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The Actuary The magazine of the Institute & Faculty of Actuaries
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Full house for WCA charity banquet

The Drapers Hall was filled to bursting with Actuaries Company liverymen and their guests at the Master’s Charity Banquet on 20 September. New Master, John Lockyer, introduced a personally selected 
programme of drama, music, good food 
and fundraising activities. He welcomed guests, thanked the many generous prize donors and sponsors, and introduced the entertainers for the evening.

Drapers Hall is the home of the 600-year-old Drapers’ Company, which ceased its direct involvement in the drapery trade as early as the 17th century and has dedicated itself since to philanthropic endeavours. Drapers Hall itself is a magnificent location for a party, and the layout with round tables meant that guests had time — among all the entertainments — to get to know each other. Keen movie buffs may also have been interested to look out for where scenes from 
The King’s Speech, The Lost Prince and Agent Cody Banks were filmed.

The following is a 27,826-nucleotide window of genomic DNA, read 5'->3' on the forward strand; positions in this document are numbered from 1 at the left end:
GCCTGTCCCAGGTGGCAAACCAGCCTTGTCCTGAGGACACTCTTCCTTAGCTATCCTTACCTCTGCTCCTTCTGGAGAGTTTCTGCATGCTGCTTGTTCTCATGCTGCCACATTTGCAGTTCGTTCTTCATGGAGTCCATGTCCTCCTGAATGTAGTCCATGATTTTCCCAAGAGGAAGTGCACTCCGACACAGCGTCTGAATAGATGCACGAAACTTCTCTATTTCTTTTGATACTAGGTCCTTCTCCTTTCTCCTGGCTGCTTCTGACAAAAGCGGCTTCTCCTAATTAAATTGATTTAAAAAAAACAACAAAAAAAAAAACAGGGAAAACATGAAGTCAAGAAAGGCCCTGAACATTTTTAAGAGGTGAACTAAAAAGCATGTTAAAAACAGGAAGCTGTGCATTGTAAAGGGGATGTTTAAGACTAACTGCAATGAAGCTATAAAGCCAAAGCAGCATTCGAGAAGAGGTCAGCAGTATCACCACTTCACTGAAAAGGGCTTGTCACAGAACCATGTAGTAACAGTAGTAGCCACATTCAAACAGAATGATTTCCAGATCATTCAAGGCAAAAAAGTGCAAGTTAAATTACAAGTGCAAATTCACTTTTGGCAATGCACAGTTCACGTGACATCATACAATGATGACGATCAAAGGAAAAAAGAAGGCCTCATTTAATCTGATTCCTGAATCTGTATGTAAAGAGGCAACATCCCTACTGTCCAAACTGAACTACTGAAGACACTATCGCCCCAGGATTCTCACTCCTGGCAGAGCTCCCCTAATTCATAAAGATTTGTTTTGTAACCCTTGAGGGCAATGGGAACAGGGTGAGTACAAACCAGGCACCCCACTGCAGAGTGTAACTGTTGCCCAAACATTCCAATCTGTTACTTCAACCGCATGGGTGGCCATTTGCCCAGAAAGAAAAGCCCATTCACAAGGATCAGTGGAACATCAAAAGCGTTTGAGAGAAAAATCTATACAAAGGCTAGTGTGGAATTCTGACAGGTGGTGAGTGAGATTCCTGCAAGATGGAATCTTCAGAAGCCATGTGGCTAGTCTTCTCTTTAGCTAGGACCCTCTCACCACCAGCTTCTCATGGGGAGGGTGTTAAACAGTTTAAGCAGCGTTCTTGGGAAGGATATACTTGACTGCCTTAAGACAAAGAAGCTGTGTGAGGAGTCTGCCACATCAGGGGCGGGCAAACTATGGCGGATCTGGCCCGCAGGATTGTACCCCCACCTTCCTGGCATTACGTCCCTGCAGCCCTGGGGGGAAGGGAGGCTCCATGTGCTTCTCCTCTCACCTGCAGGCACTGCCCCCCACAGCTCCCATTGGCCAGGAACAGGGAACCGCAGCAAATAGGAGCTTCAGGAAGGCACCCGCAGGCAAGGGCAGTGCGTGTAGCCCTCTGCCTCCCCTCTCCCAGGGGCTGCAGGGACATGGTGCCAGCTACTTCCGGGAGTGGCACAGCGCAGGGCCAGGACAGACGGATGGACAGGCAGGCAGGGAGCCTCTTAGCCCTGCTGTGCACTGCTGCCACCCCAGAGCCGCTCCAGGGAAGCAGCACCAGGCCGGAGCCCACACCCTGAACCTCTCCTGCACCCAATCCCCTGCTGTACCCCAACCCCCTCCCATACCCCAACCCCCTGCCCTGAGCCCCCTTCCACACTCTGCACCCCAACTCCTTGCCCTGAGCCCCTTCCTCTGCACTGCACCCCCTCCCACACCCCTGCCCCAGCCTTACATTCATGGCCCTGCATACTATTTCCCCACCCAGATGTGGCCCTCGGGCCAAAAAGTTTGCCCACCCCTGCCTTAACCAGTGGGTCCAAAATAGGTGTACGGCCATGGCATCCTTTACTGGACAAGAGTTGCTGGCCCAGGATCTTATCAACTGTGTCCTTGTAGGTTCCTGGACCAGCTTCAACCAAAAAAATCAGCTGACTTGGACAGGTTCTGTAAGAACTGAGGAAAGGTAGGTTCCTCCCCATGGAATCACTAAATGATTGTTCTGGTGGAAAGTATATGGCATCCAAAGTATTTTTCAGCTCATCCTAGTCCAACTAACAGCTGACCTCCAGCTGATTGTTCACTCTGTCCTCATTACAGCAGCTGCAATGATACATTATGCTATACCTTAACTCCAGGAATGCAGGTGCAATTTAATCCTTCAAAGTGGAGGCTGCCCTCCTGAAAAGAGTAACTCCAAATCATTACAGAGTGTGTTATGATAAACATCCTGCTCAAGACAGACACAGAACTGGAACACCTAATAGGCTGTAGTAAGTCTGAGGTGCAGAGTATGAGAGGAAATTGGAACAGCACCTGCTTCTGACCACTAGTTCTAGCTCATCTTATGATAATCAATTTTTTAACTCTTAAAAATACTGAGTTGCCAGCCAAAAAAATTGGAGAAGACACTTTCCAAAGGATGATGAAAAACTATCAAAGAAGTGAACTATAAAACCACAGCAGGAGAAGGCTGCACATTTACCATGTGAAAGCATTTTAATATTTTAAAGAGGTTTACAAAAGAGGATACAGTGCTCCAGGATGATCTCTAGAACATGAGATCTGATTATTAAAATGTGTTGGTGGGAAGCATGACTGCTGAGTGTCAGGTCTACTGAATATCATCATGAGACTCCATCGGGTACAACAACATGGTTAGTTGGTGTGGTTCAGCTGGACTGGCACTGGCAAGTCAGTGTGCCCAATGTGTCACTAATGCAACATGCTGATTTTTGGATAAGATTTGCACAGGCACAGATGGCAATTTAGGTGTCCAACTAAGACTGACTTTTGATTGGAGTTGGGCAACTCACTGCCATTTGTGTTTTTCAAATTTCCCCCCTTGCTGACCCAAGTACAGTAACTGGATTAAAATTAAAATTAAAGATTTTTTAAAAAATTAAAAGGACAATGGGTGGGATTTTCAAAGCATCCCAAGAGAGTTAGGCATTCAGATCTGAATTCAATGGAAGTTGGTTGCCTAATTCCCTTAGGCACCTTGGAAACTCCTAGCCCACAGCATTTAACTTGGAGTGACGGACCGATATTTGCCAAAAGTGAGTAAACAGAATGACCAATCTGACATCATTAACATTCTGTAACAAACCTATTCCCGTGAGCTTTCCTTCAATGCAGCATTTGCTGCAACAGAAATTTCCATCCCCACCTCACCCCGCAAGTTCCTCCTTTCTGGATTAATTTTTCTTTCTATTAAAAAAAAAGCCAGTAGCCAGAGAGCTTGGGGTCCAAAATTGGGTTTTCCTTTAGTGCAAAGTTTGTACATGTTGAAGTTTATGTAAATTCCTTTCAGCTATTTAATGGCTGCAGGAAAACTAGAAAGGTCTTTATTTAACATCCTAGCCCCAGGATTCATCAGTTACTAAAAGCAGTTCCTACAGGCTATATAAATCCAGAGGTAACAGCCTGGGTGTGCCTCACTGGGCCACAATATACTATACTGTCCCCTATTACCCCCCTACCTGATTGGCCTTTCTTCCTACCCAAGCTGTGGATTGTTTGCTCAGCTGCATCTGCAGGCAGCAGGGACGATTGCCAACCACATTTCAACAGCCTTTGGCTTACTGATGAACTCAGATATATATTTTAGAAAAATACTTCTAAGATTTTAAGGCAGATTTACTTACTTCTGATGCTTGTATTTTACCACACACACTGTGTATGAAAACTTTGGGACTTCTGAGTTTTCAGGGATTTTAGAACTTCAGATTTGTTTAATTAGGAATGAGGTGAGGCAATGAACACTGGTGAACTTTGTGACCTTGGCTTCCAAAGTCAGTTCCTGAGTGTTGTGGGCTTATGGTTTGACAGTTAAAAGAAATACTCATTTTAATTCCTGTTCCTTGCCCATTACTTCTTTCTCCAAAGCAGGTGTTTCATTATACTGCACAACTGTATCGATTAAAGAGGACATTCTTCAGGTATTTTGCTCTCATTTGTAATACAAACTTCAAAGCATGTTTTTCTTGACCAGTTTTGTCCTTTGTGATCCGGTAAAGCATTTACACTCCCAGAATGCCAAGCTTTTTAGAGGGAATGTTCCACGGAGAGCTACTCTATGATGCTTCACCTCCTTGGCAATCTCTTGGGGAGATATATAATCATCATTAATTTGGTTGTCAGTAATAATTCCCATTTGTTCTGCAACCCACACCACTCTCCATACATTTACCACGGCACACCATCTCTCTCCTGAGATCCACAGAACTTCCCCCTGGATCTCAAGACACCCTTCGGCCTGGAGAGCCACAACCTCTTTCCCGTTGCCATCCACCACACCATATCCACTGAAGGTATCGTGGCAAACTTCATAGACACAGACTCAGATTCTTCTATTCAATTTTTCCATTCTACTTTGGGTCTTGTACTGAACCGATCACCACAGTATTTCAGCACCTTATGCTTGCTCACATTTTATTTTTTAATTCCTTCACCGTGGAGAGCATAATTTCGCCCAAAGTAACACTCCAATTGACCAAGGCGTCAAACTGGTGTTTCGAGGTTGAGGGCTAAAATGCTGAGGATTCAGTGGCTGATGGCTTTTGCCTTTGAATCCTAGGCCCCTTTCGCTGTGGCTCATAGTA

Performers from the Guildhall School of Music and Drama entertained members and guests with a variety of songs and sketches. Nothing too heavy — ‘What you didn’t know about Shakespeare’, Kismet, West Side Story, Porgy and Bess, The Pearl Fishers and 
Don Giovanni went down very well with the audience, as did the food and excellent wine.

Auctioneer Nick Bonham (pictured) kept spirits — and bids — up, in a marathon effort that kept the audience entertained. The generosity of the prize donors was only matched by the generosity of the participants in the ensuing auctions and raffle. Including proceeds from the banquet and the fundraising, the overall event raised around £35,000 for the Company of Actuaries’ Charitable Trust. Donations will be used for the Royal Society Mathematics Project, the Guildhall School of Music and Drama and the Rainbow Trust, the latter providing emotional and practical support to families who have a child with a life-threatening or terminal illness.

Report by Brian Ridsdale; photography by Michael O’Sullivan